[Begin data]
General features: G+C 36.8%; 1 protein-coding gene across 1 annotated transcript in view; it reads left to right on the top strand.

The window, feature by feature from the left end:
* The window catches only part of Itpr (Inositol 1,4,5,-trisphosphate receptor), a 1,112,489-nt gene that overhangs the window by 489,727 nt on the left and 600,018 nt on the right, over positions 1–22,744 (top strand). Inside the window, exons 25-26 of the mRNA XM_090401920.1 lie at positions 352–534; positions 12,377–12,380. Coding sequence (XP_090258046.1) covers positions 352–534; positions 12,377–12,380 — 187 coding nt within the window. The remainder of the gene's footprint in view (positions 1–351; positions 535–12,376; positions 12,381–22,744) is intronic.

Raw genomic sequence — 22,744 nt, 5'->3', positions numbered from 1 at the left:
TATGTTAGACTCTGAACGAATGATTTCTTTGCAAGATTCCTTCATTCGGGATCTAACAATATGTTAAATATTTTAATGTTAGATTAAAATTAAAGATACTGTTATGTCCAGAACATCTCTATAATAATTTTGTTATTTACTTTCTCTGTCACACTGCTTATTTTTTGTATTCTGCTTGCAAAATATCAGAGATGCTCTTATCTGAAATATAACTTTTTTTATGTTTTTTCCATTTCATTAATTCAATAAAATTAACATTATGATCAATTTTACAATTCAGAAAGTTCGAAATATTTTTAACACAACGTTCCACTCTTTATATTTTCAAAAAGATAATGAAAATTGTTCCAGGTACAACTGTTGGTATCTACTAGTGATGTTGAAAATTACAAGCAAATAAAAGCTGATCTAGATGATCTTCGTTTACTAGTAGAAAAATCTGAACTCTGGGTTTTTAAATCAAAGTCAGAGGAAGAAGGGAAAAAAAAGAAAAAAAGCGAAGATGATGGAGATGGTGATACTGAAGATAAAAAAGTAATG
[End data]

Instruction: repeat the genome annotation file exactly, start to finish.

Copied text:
General features: G+C 36.8%; 1 protein-coding gene across 1 annotated transcript in view; it reads left to right on the top strand.

The window, feature by feature from the left end:
* The window catches only part of Itpr (Inositol 1,4,5,-trisphosphate receptor), a 1,112,489-nt gene that overhangs the window by 489,727 nt on the left and 600,018 nt on the right, over positions 1–22,744 (top strand). Inside the window, exons 25-26 of the mRNA XM_090401920.1 lie at positions 352–534; positions 12,377–12,380. Coding sequence (XP_090258046.1) covers positions 352–534; positions 12,377–12,380 — 187 coding nt within the window. The remainder of the gene's footprint in view (positions 1–351; positions 535–12,376; positions 12,381–22,744) is intronic.

Raw genomic sequence — 22,744 nt, 5'->3', positions numbered from 1 at the left:
TATGTTAGACTCTGAACGAATGATTTCTTTGCAAGATTCCTTCATTCGGGATCTAACAATATGTTAAATATTTTAATGTTAGATTAAAATTAAAGATACTGTTATGTCCAGAACATCTCTATAATAATTTTGTTATTTACTTTCTCTGTCACACTGCTTATTTTTTGTATTCTGCTTGCAAAATATCAGAGATGCTCTTATCTGAAATATAACTTTTTTTATGTTTTTTCCATTTCATTAATTCAATAAAATTAACATTATGATCAATTTTACAATTCAGAAAGTTCGAAATATTTTTAACACAACGTTCCACTCTTTATATTTTCAAAAAGATAATGAAAATTGTTCCAGGTACAACTGTTGGTATCTACTAGTGATGTTGAAAATTACAAGCAAATAAAAGCTGATCTAGATGATCTTCGTTTACTAGTAGAAAAATCTGAACTCTGGGTTTTTAAATCAAAGTCAGAGGAAGAAGGGAAAAAAAAGAAAAAAAGCGAAGATGATGGAGATGGTGATACTGAAGATAAAAAAGTAATG